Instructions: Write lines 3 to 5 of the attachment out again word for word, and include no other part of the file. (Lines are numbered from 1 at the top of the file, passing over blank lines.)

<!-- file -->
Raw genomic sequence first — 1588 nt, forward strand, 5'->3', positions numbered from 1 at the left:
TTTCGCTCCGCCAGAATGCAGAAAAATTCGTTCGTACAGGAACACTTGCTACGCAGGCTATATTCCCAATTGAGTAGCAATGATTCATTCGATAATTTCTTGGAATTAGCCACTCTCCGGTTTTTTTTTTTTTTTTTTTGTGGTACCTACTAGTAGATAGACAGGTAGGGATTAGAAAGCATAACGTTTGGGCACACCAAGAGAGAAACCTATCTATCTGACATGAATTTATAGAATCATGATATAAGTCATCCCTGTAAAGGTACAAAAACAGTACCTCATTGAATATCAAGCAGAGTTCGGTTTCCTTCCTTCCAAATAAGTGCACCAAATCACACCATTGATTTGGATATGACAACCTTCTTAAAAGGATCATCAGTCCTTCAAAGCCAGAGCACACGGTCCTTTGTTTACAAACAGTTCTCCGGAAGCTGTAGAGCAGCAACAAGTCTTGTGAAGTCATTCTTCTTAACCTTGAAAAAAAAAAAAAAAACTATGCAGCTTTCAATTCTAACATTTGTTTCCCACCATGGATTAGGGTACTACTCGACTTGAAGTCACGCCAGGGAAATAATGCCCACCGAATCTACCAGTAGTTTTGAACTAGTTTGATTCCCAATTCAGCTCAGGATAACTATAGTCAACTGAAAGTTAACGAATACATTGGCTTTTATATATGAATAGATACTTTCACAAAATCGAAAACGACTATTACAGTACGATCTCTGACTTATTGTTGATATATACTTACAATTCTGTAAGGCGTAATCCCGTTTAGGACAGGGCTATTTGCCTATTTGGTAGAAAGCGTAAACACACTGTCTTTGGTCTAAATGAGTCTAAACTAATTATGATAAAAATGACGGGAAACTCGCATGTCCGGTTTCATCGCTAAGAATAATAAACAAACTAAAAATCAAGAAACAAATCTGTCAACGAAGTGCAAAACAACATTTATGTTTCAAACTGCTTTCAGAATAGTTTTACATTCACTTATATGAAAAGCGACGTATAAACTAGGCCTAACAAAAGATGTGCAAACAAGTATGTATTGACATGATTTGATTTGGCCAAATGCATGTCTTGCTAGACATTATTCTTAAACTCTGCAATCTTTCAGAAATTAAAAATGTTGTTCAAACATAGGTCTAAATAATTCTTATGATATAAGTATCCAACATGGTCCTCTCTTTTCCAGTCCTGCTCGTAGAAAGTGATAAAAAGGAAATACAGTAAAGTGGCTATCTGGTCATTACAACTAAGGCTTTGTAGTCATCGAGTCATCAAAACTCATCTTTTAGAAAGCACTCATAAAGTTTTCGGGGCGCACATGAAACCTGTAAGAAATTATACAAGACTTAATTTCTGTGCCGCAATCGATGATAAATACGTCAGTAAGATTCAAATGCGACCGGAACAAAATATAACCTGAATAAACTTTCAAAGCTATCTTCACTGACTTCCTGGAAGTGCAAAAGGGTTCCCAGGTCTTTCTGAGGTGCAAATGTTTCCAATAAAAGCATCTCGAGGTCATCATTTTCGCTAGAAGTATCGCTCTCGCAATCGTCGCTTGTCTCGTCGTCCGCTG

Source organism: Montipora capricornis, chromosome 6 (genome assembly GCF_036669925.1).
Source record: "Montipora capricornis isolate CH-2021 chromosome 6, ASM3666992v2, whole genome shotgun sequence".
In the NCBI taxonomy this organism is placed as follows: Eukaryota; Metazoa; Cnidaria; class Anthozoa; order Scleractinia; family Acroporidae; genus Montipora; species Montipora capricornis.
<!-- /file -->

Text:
Source organism: Montipora capricornis, chromosome 6 (genome assembly GCF_036669925.1).
Source record: "Montipora capricornis isolate CH-2021 chromosome 6, ASM3666992v2, whole genome shotgun sequence".
In the NCBI taxonomy this organism is placed as follows: Eukaryota; Metazoa; Cnidaria; class Anthozoa; order Scleractinia; family Acroporidae; genus Montipora; species Montipora capricornis.